What happens if someone gets COVID on a cruise?

Last week we reported that health minister Greg Hunt wanted to see cruising from Australia back before Christmas, but what will that look like, especially if a passenger falls ill with COVID?

Fortunately, Australia has the experience of much of the rest of the world to look to for guidance when cruising restarts, with many other jurisdictions around the world already restarting their cruise programs.

These cruise lines and destinations do provide us with some semblance of an idea of what will happen on Australian cruising in future.

Read: Cruise industry outlines four-phase revival plan

Recently Royal Caribbean Group chief executive Richard Fain explained to the Global Cruise Report that since the restart of cruising they had effectively been able to isolate passengers with COVID-19.

“We have been carrying hundreds of thousands of people and we have had very few cases. And those very few cases have been identified, isolated and their contacts have been traced and it hasn’t bothered the other guests,” Mr Fain said.

He explained that in some cases passengers have been flown home after testing positive.

“We have so few cases that we can afford to handle them with extra care,” he said.

Read: When is Australia’s cruise ban likely to be lifted?

Michael Bayley, chief executive of Royal Caribbean International, took to Facebook to explain the protection protocols for staff and passengers on board the company’s ships.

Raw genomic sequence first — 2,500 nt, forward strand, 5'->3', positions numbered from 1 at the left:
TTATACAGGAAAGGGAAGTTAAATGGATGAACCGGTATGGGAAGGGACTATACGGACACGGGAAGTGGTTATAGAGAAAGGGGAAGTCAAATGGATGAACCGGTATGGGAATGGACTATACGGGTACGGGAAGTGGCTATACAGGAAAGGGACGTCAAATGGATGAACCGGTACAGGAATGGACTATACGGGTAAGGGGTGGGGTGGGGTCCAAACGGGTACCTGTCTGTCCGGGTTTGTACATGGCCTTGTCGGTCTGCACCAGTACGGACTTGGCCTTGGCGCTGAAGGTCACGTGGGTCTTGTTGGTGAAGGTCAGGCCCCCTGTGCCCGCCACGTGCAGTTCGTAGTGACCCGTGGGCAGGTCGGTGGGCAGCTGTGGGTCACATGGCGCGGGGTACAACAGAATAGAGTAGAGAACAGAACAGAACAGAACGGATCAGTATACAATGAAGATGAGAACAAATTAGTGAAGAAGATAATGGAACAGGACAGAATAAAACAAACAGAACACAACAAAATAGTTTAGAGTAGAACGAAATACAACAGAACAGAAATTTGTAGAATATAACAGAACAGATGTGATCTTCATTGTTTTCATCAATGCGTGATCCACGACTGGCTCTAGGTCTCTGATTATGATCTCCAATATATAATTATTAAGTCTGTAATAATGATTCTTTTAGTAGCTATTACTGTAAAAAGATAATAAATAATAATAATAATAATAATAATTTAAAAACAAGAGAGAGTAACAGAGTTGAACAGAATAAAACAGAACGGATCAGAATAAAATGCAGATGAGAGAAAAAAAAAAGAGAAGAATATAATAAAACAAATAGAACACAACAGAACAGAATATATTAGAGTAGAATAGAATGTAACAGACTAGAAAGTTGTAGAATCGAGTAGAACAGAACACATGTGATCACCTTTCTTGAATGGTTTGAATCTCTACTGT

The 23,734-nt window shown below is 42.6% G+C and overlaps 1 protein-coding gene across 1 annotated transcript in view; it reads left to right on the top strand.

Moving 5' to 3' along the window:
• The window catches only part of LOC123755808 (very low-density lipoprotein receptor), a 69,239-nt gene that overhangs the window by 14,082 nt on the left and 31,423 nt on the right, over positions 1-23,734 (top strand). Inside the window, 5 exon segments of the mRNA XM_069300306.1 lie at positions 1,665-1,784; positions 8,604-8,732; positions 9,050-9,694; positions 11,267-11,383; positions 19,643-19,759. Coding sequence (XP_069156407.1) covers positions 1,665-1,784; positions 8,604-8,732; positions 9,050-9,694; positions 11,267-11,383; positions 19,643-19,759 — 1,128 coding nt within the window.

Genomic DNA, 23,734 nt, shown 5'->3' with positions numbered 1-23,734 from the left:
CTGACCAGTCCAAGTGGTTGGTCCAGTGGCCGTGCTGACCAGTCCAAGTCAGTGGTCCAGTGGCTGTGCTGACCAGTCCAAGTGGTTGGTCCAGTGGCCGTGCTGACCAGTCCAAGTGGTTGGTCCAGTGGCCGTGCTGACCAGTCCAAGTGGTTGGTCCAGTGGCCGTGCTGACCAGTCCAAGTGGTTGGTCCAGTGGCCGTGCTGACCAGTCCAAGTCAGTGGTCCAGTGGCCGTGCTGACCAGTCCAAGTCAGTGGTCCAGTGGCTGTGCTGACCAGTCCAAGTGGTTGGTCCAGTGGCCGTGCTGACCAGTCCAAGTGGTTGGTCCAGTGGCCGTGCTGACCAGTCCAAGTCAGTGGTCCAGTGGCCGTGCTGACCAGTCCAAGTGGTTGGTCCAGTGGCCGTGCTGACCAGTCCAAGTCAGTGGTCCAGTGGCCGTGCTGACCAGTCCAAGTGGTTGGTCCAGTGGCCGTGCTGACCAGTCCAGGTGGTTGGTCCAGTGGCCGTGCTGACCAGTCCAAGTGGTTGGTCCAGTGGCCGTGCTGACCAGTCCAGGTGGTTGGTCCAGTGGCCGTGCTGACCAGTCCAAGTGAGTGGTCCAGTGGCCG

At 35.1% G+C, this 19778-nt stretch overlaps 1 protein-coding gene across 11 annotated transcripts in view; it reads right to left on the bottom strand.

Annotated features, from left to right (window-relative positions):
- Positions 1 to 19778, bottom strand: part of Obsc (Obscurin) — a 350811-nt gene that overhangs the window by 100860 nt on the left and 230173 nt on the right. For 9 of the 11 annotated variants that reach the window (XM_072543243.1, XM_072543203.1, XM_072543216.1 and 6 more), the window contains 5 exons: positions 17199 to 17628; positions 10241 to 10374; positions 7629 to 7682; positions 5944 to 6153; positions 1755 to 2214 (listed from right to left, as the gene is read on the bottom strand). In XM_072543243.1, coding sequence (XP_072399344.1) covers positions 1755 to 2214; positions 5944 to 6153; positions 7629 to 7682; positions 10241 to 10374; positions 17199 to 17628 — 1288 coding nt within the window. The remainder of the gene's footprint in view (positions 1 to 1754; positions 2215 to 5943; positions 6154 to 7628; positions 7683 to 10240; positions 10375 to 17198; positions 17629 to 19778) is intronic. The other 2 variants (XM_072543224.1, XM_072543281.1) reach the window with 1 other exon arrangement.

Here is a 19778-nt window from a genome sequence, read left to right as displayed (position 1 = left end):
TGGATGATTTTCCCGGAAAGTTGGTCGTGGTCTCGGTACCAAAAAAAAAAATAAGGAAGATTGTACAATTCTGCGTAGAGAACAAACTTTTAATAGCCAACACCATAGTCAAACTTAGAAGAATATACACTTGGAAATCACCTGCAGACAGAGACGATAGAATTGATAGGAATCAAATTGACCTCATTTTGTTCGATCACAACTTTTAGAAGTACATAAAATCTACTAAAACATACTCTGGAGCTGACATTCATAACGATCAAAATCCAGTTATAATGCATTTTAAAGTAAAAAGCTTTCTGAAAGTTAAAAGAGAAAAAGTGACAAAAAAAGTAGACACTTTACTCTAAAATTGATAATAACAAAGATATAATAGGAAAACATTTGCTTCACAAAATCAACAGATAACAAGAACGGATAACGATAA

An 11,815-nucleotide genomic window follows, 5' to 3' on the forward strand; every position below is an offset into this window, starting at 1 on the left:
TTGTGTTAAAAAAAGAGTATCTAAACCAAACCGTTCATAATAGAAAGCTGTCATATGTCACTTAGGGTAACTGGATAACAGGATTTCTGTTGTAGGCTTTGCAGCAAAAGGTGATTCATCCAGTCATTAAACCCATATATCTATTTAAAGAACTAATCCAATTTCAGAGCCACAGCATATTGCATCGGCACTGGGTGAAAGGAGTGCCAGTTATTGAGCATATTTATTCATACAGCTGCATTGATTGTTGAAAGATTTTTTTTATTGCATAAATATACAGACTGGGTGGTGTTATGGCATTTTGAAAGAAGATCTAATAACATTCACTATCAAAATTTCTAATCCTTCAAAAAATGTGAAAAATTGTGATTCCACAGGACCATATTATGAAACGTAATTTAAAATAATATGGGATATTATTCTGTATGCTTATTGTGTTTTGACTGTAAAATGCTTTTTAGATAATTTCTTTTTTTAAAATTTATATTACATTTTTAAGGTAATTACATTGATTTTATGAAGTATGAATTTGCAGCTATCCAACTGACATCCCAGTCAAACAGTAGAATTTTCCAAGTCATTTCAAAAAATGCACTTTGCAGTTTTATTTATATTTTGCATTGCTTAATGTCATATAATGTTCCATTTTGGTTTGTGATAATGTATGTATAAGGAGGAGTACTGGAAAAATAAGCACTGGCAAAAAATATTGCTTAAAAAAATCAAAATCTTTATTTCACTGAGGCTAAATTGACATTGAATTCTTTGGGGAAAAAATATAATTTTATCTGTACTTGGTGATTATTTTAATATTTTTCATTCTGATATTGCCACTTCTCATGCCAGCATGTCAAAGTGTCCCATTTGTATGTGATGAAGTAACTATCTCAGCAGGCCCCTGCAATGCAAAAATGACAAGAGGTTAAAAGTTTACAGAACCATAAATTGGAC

“All of our crew are fully vaccinated and each ship sails with a total onboard vaccinated community ranging from 90 to 97 per cent,” Mr Bayley explained. “The overall majority of the unvaccinated guests are the kids not eligible for vaccine.”

He explained that all guests are required to be tested before boarding, regardless of their vaccination status, with around 10 guests a week not being able to board because they test positive.

Read: Plans for a return to sailing soon

That, however, has not stopped people testing positive once they are onboard the ship, with Mr Bayley explaining they were still encountering one or two COVID positive cases on board per ship.

Once a person onboard tests positive for COVID, they are quarantined and the passenger’s immediate travelling party is tested and contact traced with testing of all contacts and quarantining to take place if positive. The cruise line also organises repatriation home via private jet in the majority of cases.

Another clue to how Australia will handle positive COVID cases on its cruise ships could come from the colour-coded system being used in the United States, which was developed by the Centers for Disease Control and Prevention (CDC).

The system is designed to make it easy for passengers to check the safety of their ship.

Green means a ship has no COVID cases on board, Orange means that cases are low enough not to require an investigation, yellow means there are enough cases on board that the CDC needs to investigate and red means the ship has too many cases and requires additional health protocols.

Are you excited about the potential return of cruising in Australia? Why not share your thoughts in the comments section below?

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Written by Ben

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